Is abortion legal in every state? Since 1973, states cannot ban abortions completely. However, they can ban it after the point of viability in the second trimester. There is a federal ban on a specific type of abortion and a ban on federal funding for many abortions. While abortion may be legal, it may be difficult to find abortion services offered within a state.
Abortion Law and Supreme Court Decisions
The Supreme Court's 1973 ruling in Roe v. Wade established that the right to have an abortion is protected by the U.S. Constitution, which means that states are prohibited from banning abortions performed prior to the point of viability.
The Roe decision originally established viability at 24 weeks; Casey v. Planned Parenthood (1992) shortened it to 22 weeks. This prohibits states from banning abortions before a point about five-and-a-quarter months of gestation.
In the case Gonzales v. Carhart (2007), the Supreme Court upheld the Partial-Birth Abortion Act of 2003. This law criminalizes the procedure of intact dilation and extraction for the doctor who performs it but not for the woman on whom the procedure is done. It is a procedure that was more common for second-trimester abortions.
Although abortion is legal in every state, it is not necessarily available in every state. One strategy used by the anti-abortion movement involves driving abortion clinics out of business, which arguably serves the same function as a state-level ban. For a period in Mississippi, for example, there was only one abortion clinic that serviced the entire state, and it only performed abortions up to 16 weeks gestation.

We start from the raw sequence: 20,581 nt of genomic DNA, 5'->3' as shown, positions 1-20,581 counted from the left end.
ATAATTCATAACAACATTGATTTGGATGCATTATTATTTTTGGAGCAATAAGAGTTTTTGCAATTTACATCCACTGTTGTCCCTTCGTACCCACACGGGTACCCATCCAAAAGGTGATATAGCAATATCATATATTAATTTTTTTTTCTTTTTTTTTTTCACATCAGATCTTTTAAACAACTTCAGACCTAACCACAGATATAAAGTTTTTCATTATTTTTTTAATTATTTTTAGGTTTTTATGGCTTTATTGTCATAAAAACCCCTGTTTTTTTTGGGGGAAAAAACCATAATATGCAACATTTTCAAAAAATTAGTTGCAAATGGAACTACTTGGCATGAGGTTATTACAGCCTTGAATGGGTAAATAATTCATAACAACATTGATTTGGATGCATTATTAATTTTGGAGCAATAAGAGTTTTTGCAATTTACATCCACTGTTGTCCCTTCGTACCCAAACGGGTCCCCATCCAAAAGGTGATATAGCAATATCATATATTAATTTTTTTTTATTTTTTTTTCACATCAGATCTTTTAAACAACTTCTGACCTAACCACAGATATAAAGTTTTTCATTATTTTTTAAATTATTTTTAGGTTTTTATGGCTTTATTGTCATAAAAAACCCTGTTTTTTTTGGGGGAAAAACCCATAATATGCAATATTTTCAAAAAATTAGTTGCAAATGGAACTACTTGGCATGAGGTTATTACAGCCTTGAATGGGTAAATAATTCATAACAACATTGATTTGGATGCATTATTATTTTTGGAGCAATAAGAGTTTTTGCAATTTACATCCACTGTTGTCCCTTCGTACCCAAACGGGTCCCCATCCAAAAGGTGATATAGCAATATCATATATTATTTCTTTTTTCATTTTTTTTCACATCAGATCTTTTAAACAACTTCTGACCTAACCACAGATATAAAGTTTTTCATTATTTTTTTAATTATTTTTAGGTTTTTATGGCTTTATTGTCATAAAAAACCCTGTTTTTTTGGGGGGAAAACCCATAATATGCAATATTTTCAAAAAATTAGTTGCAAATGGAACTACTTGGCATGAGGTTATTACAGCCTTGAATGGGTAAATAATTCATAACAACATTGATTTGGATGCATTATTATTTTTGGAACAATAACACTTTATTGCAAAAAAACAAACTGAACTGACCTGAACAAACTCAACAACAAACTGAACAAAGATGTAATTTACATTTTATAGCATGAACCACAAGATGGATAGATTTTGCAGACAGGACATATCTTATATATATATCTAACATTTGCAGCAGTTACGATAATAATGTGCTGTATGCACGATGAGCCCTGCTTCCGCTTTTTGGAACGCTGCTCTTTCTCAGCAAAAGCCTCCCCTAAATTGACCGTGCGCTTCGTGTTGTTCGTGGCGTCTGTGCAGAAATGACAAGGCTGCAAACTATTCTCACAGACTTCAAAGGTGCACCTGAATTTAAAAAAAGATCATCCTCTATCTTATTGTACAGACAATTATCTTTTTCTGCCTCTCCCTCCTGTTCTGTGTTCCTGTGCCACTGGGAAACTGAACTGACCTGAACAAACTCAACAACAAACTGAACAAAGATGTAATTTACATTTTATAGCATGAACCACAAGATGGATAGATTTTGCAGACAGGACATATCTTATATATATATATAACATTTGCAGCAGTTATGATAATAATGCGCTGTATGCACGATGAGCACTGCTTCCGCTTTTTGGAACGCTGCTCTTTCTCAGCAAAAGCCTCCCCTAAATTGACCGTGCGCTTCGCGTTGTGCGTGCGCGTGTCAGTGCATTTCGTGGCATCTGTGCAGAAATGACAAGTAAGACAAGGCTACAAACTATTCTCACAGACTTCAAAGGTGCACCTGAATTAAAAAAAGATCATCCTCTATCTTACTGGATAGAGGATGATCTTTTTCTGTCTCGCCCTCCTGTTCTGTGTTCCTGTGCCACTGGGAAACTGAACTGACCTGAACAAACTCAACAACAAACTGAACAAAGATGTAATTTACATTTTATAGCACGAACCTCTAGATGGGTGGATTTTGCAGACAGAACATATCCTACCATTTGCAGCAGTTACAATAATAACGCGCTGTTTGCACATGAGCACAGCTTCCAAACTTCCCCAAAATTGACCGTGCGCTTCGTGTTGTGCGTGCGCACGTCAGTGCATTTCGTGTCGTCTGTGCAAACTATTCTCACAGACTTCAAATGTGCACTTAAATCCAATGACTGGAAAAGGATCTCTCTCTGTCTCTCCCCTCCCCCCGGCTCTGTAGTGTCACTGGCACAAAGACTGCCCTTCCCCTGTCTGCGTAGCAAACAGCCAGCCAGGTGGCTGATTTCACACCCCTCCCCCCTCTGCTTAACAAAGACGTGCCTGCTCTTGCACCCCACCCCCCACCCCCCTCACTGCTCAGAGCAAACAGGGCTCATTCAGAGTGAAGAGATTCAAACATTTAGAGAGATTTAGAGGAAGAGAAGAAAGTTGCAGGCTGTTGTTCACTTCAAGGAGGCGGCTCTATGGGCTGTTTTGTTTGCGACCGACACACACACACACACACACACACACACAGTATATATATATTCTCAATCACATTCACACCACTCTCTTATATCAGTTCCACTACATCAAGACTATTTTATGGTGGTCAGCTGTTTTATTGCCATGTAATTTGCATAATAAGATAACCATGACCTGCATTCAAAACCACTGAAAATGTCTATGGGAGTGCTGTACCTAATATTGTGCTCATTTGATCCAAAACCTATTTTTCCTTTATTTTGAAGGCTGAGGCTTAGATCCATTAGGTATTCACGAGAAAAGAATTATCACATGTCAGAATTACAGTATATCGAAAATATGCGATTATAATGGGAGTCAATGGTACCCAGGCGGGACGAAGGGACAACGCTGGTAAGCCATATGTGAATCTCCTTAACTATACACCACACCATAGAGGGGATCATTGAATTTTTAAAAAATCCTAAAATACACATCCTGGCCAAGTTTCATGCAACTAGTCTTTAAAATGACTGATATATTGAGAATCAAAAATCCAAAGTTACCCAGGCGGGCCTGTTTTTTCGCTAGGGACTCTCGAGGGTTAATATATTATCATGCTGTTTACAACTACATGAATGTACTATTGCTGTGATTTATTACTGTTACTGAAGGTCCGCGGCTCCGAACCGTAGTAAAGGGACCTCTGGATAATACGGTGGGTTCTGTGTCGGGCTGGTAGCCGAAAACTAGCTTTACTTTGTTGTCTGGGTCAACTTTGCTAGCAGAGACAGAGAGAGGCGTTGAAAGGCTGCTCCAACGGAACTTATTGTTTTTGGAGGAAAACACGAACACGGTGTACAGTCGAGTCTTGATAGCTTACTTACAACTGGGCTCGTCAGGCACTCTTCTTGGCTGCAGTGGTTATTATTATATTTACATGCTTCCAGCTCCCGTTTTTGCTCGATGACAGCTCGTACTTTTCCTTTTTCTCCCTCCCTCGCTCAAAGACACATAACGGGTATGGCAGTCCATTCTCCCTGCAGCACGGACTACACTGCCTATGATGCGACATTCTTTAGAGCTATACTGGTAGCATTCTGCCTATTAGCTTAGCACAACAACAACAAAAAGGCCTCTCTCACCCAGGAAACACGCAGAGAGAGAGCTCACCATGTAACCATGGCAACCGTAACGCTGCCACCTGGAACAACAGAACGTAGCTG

Other tactics to limit access to abortions include restricting insurance coverage of abortion. Targeted Regulation of Abortion Providers laws-better known as TRAP laws-restrict abortion providers through complex and medically unnecessary building requirements for clinics or requiring providers to have admitting privileges at a local hospital, which may be impossible to obtain. Laws for requiring mandatory ultrasounds, waiting periods, or counseling before getting an abortion place pressure on women to reconsider having an abortion.
A number of states have passed trigger bans that would automatically make abortion illegal in the event that Roe v. Wade is overturned. Abortion will not remain legal in every state if Roe is one day overturned. It may seem unlikely, but many conservative presidential candidates say that they will work to appoint justices who will overturn this important Supreme Court decision.
The Hyde Amendment Codification Act, first attached to legislation in 1976, prohibits the use of federal money to pay for abortions unless the life of the mother is endangered if the fetus is carried to term. The allowance for federal funding for abortion was expanded to include cases of rape and incest in 1994. This primarily impacts Medicaid funding for abortion. States may use their own money to fund abortions through Medicaid. The Hyde Amendment has implications for the Patient Protection and Affordable Care Act, which is more commonly known as Obamacare.